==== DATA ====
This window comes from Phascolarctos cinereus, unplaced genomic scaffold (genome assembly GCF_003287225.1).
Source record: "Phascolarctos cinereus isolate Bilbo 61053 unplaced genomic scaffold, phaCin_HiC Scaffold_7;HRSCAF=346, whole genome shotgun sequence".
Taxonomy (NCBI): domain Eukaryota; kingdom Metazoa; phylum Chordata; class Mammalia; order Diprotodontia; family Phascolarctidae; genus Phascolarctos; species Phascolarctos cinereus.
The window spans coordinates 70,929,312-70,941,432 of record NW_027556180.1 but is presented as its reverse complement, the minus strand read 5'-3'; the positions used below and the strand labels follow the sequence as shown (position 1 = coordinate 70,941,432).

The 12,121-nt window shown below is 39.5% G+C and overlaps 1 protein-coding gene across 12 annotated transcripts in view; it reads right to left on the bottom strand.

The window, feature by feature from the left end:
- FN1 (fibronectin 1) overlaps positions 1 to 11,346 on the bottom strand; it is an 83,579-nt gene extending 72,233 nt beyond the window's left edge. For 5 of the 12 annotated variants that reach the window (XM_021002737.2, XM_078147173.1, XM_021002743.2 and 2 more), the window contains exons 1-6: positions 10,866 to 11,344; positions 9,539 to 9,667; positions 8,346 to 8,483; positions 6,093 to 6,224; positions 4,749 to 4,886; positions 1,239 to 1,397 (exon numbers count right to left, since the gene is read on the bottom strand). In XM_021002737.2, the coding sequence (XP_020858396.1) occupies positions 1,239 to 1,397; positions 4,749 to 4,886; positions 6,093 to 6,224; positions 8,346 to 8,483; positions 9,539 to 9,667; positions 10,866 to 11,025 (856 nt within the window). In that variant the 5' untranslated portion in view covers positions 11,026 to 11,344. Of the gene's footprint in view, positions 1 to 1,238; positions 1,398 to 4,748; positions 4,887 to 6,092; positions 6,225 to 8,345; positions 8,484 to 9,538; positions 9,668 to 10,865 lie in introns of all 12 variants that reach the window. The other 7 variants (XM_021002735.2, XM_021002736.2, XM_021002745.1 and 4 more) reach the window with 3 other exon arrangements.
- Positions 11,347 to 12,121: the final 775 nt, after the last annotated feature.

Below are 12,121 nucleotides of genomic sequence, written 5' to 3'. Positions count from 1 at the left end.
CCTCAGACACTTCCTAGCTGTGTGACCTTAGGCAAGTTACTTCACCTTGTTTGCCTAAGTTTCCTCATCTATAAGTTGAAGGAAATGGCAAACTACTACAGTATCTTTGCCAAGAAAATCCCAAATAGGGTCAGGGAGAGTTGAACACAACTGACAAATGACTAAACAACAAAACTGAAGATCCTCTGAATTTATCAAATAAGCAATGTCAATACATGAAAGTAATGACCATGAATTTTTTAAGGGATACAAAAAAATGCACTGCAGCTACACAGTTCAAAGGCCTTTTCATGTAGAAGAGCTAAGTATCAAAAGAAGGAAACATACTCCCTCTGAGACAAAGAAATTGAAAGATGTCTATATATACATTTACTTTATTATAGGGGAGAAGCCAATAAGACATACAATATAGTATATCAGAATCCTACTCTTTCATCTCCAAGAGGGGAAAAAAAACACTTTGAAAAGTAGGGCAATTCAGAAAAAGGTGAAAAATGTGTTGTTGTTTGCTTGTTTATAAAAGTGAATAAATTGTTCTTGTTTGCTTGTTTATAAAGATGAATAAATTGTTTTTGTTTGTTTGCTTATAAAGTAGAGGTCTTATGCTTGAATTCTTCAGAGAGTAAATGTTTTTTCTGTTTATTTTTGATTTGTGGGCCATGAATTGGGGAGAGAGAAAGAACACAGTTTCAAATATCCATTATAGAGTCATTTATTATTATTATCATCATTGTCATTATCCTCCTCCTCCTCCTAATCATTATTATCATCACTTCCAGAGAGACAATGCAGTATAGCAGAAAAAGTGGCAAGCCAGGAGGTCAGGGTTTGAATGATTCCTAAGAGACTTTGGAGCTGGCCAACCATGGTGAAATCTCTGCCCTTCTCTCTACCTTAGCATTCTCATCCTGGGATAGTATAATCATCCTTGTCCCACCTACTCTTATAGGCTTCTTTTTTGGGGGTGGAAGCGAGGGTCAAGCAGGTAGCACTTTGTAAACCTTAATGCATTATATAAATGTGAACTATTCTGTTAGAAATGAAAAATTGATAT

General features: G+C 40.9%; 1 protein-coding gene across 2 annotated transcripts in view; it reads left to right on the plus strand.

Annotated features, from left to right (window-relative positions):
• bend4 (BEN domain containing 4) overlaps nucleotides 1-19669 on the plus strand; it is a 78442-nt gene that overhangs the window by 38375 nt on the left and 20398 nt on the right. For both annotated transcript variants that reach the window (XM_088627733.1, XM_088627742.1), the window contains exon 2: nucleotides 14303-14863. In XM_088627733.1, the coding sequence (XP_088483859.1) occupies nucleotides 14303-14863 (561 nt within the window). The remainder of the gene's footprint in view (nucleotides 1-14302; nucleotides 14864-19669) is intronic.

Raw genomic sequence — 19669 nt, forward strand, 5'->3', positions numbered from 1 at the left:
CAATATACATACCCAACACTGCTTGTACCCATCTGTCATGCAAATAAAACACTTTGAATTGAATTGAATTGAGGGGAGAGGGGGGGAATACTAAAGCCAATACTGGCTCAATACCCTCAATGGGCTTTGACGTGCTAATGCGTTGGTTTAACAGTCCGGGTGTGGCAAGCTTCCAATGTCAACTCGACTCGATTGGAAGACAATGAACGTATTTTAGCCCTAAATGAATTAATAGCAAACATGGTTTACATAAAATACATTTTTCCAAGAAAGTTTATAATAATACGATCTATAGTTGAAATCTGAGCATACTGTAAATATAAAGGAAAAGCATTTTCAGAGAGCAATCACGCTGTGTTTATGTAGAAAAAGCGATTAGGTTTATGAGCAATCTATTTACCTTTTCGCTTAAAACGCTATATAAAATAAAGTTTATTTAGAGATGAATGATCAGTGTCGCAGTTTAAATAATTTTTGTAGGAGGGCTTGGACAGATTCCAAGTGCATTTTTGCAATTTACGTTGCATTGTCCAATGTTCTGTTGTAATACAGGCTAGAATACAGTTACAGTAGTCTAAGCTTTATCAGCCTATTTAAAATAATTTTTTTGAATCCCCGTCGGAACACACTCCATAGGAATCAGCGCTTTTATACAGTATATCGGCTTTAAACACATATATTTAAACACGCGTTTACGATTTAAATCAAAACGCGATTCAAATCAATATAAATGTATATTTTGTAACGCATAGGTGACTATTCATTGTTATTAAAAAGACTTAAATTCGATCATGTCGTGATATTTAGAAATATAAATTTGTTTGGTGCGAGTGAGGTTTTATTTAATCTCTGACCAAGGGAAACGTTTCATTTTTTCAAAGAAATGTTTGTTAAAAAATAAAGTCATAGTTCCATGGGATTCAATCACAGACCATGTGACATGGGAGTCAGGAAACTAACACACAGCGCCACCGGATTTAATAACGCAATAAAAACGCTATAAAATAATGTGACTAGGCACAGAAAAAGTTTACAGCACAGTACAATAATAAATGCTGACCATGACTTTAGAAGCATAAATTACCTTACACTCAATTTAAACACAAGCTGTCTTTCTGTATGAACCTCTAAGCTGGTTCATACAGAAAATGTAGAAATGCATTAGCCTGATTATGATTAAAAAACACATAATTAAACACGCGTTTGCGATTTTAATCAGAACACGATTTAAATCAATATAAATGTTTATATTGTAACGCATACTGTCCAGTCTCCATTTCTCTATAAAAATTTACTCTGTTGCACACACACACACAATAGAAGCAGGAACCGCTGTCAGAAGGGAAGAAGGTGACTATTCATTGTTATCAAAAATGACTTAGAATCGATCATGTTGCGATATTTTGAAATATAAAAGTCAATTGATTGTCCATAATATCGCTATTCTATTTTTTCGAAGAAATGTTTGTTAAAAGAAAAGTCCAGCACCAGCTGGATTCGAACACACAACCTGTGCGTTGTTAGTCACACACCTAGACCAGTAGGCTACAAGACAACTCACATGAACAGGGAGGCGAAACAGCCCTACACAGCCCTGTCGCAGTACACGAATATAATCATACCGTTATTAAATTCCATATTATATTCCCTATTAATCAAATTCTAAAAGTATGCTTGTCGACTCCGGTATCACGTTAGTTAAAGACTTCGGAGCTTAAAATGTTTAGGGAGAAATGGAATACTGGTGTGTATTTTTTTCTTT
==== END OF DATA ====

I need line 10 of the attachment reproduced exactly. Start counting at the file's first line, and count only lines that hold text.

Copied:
CCTCAGACACTTCCTAGCTGTGTGACCTTAGGCAAGTTACTTCACCTTGTTTGCCTAAGTTTCCTCATCTATAAGTTGAAGGAAATGGCAAACTACTACAGTATCTTTGCCAAGAAAATCCCAAATAGGGTCAGGGAGAGTTGAACACAACTGACAAATGACTAAACAACAAAACTGAAGATCCTCTGAATTTATCAAATAAGCAATGTCAATACATGAAAGTAATGACCATGAATTTTTTAAGGGATACAAAAAAATGCACTGCAGCTACACAGTTCAAAGGCCTTTTCATGTAGAAGAGCTAAGTATCAAAAGAAGGAAACATACTCCCTCTGAGACAAAGAAATTGAAAGATGTCTATATATACATTTACTTTATTATAGGGGAGAAGCCAATAAGACATACAATATAGTATATCAGAATCCTACTCTTTCATCTCCAAGAGGGGAAAAAAAACACTTTGAAAAGTAGGGCAATTCAGAAAAAGGTGAAAAATGTGTTGTTGTTTGCTTGTTTATAAAAGTGAATAAATTGTTCTTGTTTGCTTGTTTATAAAGATGAATAAATTGTTTTTGTTTGTTTGCTTATAAAGTAGAGGTCTTATGCTTGAATTCTTCAGAGAGTAAATGTTTTTTCTGTTTATTTTTGATTTGTGGGCCATGAATTGGGGAGAGAGAAAGAACACAGTTTCAAATATCCATTATAGAGTCATTTATTATTATTATCATCATTGTCATTATCCTCCTCCTCCTCCTAATCATTATTATCATCACTTCCAGAGAGACAATGCAGTATAGCAGAAAAAGTGGCAAGCCAGGAGGTCAGGGTTTGAATGATTCCTAAGAGACTTTGGAGCTGGCCAACCATGGTGAAATCTCTGCCCTTCTCTCTACCTTAGCATTCTCATCCTGGGATAGTATAATCATCCTTGTCCCACCTACTCTTATAGGCTTCTTTTTTGGGGGTGGAAGCGAGGGTCAAGCAGGTAGCACTTTGTAAACCTTAATGCATTATATAAATGTGAACTATTCTGTTAGAAATGAAAAATTGATAT